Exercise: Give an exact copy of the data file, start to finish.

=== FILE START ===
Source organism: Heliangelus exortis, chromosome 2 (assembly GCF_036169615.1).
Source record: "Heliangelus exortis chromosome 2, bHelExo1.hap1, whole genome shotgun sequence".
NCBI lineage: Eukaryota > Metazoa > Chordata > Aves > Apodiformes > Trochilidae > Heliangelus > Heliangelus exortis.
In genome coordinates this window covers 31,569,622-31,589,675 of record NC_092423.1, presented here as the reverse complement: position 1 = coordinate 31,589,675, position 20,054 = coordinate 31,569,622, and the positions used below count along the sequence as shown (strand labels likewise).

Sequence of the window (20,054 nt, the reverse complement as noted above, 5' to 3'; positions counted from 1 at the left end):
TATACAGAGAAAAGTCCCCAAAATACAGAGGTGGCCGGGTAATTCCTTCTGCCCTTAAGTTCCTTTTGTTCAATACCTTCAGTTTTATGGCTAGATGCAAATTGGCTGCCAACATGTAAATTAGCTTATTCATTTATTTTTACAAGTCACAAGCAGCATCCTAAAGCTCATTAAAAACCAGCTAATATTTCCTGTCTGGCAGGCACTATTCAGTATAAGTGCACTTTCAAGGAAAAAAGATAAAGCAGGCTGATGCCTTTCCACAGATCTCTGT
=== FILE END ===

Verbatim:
Source organism: Heliangelus exortis, chromosome 2 (assembly GCF_036169615.1).
Source record: "Heliangelus exortis chromosome 2, bHelExo1.hap1, whole genome shotgun sequence".
NCBI lineage: Eukaryota > Metazoa > Chordata > Aves > Apodiformes > Trochilidae > Heliangelus > Heliangelus exortis.
In genome coordinates this window covers 31,569,622-31,589,675 of record NC_092423.1, presented here as the reverse complement: position 1 = coordinate 31,589,675, position 20,054 = coordinate 31,569,622, and the positions used below count along the sequence as shown (strand labels likewise).

Sequence of the window (20,054 nt, the reverse complement as noted above, 5' to 3'; positions counted from 1 at the left end):
TATACAGAGAAAAGTCCCCAAAATACAGAGGTGGCCGGGTAATTCCTTCTGCCCTTAAGTTCCTTTTGTTCAATACCTTCAGTTTTATGGCTAGATGCAAATTGGCTGCCAACATGTAAATTAGCTTATTCATTTATTTTTACAAGTCACAAGCAGCATCCTAAAGCTCATTAAAAACCAGCTAATATTTCCTGTCTGGCAGGCACTATTCAGTATAAGTGCACTTTCAAGGAAAAAAGATAAAGCAGGCTGATGCCTTTCCACAGATCTCTGT